Speedy Hire has recovered rapidly from the pandemic and is enjoying a healthy 28.2 per cent boost in revenues, lifting expectations for its full-year results.
Its adjusted operating profit has grown to £16.2m, £9.9m higher than the first six months of Speedy Hire’s previous year.
The FTSE-All Share listed tools and equipment rental specialist is now aiming to further expand into the consumer market, and embrace the DIY aspirations of homeowners.
Having previously focused on the full-scale projects of large contractors and SMEs, it has signed an agreement with home improvement giant B&Q to feature in 23 more stores.
The group now offers its services in 40 of its locations nationwide.
Down told City A.M. he sees the market as an “untapped” opportunity.
You are expanding your presence in B&Q, which sounds like a big deal.
For us, the consumer market is not particularly well served by the hire industry. Probably every single one of us owns a drill, electric saw, a lawnmower, a hedge printer.
In reality, when you look at it from an ESG perspective – from a circular economy perspective – is that the right thing to do?
So, we’re working very much with B&Q to offer hire to their customers, particularly where they’re doing the bigger DIY projects. If you need a cement mixer or wacker plate to build your patio then you can get all the materials from B&Q.
You can hire the equipment from us, and we’ll show you how to do it with a video.
So we’re really pushing out in that area and trying to develop the consumer market for hire and B&Q are the obvious partner as they’re the biggest DIY store in the UK. We’ve got a very good relationship with them. We are very happy with how that’s progressing.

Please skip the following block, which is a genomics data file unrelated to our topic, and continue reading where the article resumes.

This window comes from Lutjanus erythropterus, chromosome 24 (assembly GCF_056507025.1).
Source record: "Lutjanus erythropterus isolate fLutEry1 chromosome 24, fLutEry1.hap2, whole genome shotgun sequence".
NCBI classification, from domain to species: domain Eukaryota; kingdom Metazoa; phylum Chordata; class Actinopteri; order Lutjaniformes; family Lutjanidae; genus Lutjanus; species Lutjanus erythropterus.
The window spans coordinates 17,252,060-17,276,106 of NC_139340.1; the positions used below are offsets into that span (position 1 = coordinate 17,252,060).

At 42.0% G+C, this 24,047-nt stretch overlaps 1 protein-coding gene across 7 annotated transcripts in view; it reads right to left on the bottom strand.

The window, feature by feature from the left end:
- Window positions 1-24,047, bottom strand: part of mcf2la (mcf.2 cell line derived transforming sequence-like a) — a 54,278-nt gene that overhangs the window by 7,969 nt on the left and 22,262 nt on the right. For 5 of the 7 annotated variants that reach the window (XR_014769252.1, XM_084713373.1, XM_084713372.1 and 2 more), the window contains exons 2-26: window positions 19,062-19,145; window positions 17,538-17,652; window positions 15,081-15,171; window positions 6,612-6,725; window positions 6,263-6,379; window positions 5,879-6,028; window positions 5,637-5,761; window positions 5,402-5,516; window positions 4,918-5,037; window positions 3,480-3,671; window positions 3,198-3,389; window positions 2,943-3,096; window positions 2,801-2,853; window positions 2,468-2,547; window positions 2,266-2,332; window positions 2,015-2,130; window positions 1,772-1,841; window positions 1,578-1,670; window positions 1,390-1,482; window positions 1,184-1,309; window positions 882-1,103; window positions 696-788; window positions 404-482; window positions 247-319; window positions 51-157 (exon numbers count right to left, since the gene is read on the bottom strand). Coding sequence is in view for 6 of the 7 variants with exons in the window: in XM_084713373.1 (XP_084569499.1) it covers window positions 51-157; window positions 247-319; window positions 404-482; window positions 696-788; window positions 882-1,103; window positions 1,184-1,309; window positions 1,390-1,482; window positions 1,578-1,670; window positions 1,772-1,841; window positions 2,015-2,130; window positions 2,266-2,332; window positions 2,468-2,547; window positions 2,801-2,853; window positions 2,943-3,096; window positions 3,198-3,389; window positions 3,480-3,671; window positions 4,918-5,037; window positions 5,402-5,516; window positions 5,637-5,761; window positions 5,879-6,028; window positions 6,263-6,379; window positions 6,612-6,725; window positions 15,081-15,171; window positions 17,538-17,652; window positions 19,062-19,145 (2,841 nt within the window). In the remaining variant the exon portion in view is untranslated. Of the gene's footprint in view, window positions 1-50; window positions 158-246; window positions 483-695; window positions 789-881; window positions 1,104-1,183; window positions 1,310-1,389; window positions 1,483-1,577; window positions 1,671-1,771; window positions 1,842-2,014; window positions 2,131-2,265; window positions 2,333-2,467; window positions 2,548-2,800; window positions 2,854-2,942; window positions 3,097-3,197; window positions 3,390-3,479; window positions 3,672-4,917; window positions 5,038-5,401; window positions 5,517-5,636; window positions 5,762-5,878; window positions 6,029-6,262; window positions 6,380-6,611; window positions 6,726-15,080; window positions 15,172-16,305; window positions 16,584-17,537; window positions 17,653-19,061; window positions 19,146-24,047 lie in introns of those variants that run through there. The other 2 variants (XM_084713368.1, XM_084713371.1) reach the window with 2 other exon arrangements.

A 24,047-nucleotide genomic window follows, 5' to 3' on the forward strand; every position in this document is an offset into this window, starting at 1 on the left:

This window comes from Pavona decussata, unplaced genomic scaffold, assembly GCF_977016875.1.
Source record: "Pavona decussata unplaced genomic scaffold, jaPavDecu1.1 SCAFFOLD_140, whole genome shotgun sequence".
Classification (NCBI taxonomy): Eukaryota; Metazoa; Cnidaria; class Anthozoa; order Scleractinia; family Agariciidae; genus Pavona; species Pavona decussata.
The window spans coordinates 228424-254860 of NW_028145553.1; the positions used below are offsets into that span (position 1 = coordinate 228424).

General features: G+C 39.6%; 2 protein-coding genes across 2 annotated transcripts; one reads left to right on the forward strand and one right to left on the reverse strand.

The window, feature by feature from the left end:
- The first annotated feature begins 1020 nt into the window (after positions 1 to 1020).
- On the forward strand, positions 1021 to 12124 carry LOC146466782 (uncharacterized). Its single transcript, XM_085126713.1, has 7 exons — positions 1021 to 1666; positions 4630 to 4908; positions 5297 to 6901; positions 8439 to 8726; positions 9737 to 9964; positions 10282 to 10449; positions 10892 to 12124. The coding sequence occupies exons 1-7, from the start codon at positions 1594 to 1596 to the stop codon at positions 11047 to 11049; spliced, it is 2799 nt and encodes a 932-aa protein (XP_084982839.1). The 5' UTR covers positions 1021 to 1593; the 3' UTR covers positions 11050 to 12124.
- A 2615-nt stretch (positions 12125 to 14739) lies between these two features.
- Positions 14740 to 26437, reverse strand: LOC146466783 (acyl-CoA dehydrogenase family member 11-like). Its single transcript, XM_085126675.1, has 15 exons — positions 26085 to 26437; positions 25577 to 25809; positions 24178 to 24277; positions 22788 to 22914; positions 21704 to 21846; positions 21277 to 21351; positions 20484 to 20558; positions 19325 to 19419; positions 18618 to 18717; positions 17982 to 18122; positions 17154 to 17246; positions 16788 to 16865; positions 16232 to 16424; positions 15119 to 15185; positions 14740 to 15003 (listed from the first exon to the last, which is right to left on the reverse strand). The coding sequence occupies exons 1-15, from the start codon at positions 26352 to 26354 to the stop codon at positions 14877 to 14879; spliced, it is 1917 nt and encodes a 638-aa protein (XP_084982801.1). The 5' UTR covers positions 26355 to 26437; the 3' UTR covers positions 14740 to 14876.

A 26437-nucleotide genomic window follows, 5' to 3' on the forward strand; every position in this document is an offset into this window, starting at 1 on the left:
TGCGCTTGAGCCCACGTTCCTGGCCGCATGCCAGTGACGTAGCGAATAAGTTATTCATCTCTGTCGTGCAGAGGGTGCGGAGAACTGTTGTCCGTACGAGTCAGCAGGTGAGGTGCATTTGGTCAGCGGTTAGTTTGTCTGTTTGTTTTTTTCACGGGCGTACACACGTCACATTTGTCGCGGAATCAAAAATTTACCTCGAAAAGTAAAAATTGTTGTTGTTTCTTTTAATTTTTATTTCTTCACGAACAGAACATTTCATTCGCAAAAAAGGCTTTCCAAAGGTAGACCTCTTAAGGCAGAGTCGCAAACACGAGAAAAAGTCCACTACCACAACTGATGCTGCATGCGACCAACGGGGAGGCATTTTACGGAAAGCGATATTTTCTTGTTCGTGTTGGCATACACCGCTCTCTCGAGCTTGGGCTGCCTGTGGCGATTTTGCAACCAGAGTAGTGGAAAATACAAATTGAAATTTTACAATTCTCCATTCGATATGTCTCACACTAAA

As we move into the next financial year we’re looking to set up a new B2C website, with all of those of “How To” videos.
We have a customer service promise that operates nationwide. You can get any one of our top 350 products delivered to you nationally within four hours.
That plays into the consumer market and people that want things straightaway to get on with their DIY project.
How has the pandemic affected your business, and how are your results compared to the last full year before the pandemic was a factor in company performance?
Revenue is up compared to where it was two years ago but profits are relatively flat.
There’s a bit of a mixed impact, as we’ve pulled out of a training business.
As a result, the margins on that have fallen slightly, but overall overheads are lower than they were two years ago and revenue is higher.
So, the pandemic did affect us last year, particularly in the first quarter for us, which was April-June, when the government wasn’t quite so clear around construction and whether it should carry on working or not.
We did suffer a revenue decline during that period, but what you see today is revenue is higher than it was two years ago.
It’s also about 30 per cent higher in the first half than it was last year which was COVID affected.
Where do you think are the main opportunities and headwinds for your company, and the wider industry?
HS2 is a massive infrastructure project and it’s going to go on for many, many years to come, so that gives us significant opportunities.
As does work in the house-building sector, facilities management, and things like that.
In terms of the headwinds, clearly there is a little bit of inflation in the system at the moment.Russell Down
So, we’re seeing cost inflation on the equipment that we buy – really around the single digit area- and some delays in lead times of those coming in.
We mitigate the lead time issues through the use of artificial intelligence and we’re mitigating the cost pressures through effectively putting our sale prices up.
The market is now, for the first time in many years, receptive to price increases, because everyone is aware of the challenges that are around.
So, I think that’s the main headwind is around inflation.
It’s making sure that we pass that through to our end customer, which is what we’re doing at the moment.